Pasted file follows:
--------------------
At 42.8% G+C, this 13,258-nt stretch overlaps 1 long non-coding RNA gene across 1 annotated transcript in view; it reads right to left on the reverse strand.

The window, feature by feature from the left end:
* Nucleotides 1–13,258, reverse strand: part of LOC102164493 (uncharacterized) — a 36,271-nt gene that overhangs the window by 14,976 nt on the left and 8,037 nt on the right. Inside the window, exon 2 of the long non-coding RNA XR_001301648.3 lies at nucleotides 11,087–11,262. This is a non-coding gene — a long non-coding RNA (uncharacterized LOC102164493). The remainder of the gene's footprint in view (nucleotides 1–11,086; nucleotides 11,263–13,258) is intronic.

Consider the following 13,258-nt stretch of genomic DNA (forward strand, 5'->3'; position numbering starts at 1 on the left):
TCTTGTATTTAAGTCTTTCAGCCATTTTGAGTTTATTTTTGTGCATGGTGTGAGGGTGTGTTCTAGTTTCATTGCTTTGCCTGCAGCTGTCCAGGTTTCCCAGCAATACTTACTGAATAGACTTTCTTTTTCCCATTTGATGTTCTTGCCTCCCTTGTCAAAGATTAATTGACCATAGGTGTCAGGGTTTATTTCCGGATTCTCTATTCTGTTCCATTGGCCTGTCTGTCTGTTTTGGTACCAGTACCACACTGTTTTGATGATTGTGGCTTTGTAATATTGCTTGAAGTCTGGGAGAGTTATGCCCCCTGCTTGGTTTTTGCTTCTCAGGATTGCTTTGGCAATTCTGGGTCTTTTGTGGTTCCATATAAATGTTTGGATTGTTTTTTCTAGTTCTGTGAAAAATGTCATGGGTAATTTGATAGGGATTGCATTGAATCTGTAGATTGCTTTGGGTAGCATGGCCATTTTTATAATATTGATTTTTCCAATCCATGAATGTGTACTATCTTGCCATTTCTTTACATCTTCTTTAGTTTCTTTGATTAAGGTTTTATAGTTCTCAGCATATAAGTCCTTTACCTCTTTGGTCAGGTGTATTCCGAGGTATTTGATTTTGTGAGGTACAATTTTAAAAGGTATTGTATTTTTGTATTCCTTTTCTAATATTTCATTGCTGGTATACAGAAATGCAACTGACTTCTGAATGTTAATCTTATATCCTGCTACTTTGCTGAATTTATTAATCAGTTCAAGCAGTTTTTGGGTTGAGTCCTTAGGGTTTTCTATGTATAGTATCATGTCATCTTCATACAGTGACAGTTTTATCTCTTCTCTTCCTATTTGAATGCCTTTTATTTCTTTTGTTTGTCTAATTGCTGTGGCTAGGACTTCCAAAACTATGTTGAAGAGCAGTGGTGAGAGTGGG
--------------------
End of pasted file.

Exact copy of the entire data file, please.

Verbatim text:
At 42.8% G+C, this 13,258-nt stretch overlaps 1 long non-coding RNA gene across 1 annotated transcript in view; it reads right to left on the reverse strand.

The window, feature by feature from the left end:
* Nucleotides 1–13,258, reverse strand: part of LOC102164493 (uncharacterized) — a 36,271-nt gene that overhangs the window by 14,976 nt on the left and 8,037 nt on the right. Inside the window, exon 2 of the long non-coding RNA XR_001301648.3 lies at nucleotides 11,087–11,262. This is a non-coding gene — a long non-coding RNA (uncharacterized LOC102164493). The remainder of the gene's footprint in view (nucleotides 1–11,086; nucleotides 11,263–13,258) is intronic.

Consider the following 13,258-nt stretch of genomic DNA (forward strand, 5'->3'; position numbering starts at 1 on the left):
TCTTGTATTTAAGTCTTTCAGCCATTTTGAGTTTATTTTTGTGCATGGTGTGAGGGTGTGTTCTAGTTTCATTGCTTTGCCTGCAGCTGTCCAGGTTTCCCAGCAATACTTACTGAATAGACTTTCTTTTTCCCATTTGATGTTCTTGCCTCCCTTGTCAAAGATTAATTGACCATAGGTGTCAGGGTTTATTTCCGGATTCTCTATTCTGTTCCATTGGCCTGTCTGTCTGTTTTGGTACCAGTACCACACTGTTTTGATGATTGTGGCTTTGTAATATTGCTTGAAGTCTGGGAGAGTTATGCCCCCTGCTTGGTTTTTGCTTCTCAGGATTGCTTTGGCAATTCTGGGTCTTTTGTGGTTCCATATAAATGTTTGGATTGTTTTTTCTAGTTCTGTGAAAAATGTCATGGGTAATTTGATAGGGATTGCATTGAATCTGTAGATTGCTTTGGGTAGCATGGCCATTTTTATAATATTGATTTTTCCAATCCATGAATGTGTACTATCTTGCCATTTCTTTACATCTTCTTTAGTTTCTTTGATTAAGGTTTTATAGTTCTCAGCATATAAGTCCTTTACCTCTTTGGTCAGGTGTATTCCGAGGTATTTGATTTTGTGAGGTACAATTTTAAAAGGTATTGTATTTTTGTATTCCTTTTCTAATATTTCATTGCTGGTATACAGAAATGCAACTGACTTCTGAATGTTAATCTTATATCCTGCTACTTTGCTGAATTTATTAATCAGTTCAAGCAGTTTTTGGGTTGAGTCCTTAGGGTTTTCTATGTATAGTATCATGTCATCTTCATACAGTGACAGTTTTATCTCTTCTCTTCCTATTTGAATGCCTTTTATTTCTTTTGTTTGTCTAATTGCTGTGGCTAGGACTTCCAAAACTATGTTGAAGAGCAGTGGTGAGAGTGGG